I'm trying to connect a single PC with limited storage (Mini ITX) to a much bigger PC full tower that has a lot of hard drive storage. Both machines have USB-C on them so I was just wondering if I can just get a USB-C to USB-C cable to connect them together to begin transferring files? Does USB C act as both host/client? I've seen USB 3 crossover cables so I'd be willing to go with that if it's easier but I'm trying to get the best possible speed on the cheap.
To connect one Type-C device (one PC) with another Type-C USB device (or another PC) and expect some connectivity, at least one of the "Type-C link partners" must support so-called DRD - Dual Role Device. The DRD port advertises its dual role by continuously switching its CC (communication channel) pins from 5.1k pull-down (signifying a USB device) to 56k-22k-10k pull-up (signifying USB host with different VBUS supply capability). It does this flip-flop several cycles per second.
However, to be a DRD Type-C device, it must have TWO USB controllers inside, one of xHCI (host controller interface), and another of "DCI" type - device controller interface. The IO of these two controllers must be multiplexed at the USB port pins. Currently only a few products (notably the Intel SoC aka "atom cheery trail" family, and other mobile-oriented chips found in mobile phones) have this capability. If a PC is made of desktop line of processors, no DRD is available yet.
If both PC are of the same kind, no connection (and no harm) will happen.
If one Type-C PC has DRD functionality, it will pick the phase of its "flip-flop advertising" with the role that is opposite to the connected single-role device. If the connecting device is host, the DRD device will lock as device, and vice-versa. If both devices are DRD, the roles will be selected at random, and later should be switchable in software.
I've been asking myself the same question and discovered a few things.
First is that Apple laptops have had this featured called "Target Disk Mode" for a very long time. This mode is in the computer firmware and allows many models of Apple computers to act like an external drive to another computer. This feature exists in Apple computers with USB-C ports. I've tested this with my own Apple laptop with USB-C ports by putting it into Target Disk Mode and using it like a USB drive to another Apple laptop with a USB-A male to USB-C male cable. Apple does this in firmware but there is no reason I can see why this cannot also be done in the operating system, and done in a way to support more than looking like a storage device.
A second thing I discovered is that the model of USB chip Apple puts in their laptops that are capable of this feat is widely used by other computer makers. There's evidence of this with the "hackintosh" crowd using Apple drivers on their non-Apple computers running macOS and seeing the USB ports working.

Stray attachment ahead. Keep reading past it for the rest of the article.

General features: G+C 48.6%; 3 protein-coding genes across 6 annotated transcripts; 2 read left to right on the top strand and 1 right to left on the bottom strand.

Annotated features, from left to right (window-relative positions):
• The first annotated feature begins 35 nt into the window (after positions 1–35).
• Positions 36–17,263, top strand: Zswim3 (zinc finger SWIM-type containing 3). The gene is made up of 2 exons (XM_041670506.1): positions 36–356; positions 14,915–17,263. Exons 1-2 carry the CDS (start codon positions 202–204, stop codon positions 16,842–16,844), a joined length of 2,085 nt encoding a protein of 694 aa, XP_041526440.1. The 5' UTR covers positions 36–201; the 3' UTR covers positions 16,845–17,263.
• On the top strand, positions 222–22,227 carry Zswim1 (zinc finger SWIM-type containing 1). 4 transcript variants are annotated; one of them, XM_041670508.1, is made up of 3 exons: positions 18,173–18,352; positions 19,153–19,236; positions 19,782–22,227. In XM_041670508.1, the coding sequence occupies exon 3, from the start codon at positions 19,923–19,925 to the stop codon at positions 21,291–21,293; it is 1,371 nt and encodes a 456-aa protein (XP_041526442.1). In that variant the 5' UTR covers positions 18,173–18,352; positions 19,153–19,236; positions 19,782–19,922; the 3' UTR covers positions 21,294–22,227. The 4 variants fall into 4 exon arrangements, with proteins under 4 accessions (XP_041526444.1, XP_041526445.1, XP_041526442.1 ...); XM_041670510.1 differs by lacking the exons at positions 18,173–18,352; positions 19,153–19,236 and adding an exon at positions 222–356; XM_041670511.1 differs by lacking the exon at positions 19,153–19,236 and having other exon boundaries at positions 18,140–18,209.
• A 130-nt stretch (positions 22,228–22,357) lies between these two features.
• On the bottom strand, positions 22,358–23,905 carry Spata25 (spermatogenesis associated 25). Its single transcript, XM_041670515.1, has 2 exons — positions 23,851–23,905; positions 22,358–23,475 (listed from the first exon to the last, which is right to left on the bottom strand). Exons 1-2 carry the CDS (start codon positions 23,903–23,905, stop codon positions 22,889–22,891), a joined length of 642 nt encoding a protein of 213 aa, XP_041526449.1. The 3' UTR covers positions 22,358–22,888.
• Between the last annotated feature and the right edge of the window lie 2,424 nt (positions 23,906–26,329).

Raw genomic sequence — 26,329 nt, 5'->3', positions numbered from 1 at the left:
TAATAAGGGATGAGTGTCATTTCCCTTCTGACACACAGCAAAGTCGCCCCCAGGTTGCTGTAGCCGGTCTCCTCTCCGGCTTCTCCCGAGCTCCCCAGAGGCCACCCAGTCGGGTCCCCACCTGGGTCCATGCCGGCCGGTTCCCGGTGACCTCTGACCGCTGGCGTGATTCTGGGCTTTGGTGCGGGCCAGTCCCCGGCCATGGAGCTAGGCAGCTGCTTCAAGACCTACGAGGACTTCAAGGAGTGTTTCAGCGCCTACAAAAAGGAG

A third thing I discovered is that there is a project called "USB Gadgets" which intends to allow a computer running open source operating systems to act like a USB device to another computer. There is an abundance of information on this for USB 2.0 but not so much for the USB 3.x chips seen in newer systems.
A fourth thing I discovered is that USB-C ports used for charging/powering a laptop must enter into device mode for the charging to work. You can see this by plugging a "device" computer, one that takes power in from USB-C, into a "host" computer, one capable of providing power out from USB-C, and every USB-C port in a computer will provide some power. If one were to look at the connected USB devices on the "host" computer the "device" computer will be listed. The negotiation of which direction the power flows, and how much, is done over the data pins of the USB port. Unlike the previous systems that used resistors on the data pins for a very passive means of conveying this information this new protocol requires an actual data connection.
Fifth is that in the USB 3.x spec is a provision for host to host communications by the "superspeed" data pins. This means all four twisted pair data wires in the cable are available for host to host communications, and each is capable of 5 Gbps of data. That means a 20 Gbps connection is possible.
So, if you have two computers with USB-C ports, and a USB-C cable, then the chances are that all the hardware is there to make a 20 Gbps connection between the two. All it takes is one computer to have the right software to support a network device on a USB-C port, and the other to have the right software to emulate a network device on a USB-C port.
If that software exists then I haven't found it. If it does not exist then someone is likely writing it right now.
This likely won't help the original poster, but if your PC's both have Thunderbolt, and you have a Thunderbolt cable, it is supported (TB3 and TB4 cables use USB-C connectors but are typically thicker and rarely longer than 50cm). I just connected two laptops that are on different networks, and a new Ethernet connection appeared and I can browse shared folders and use Remote Desktop from one to the other, without any manual configuration. One laptop is Windows 10, the other is Windows 11.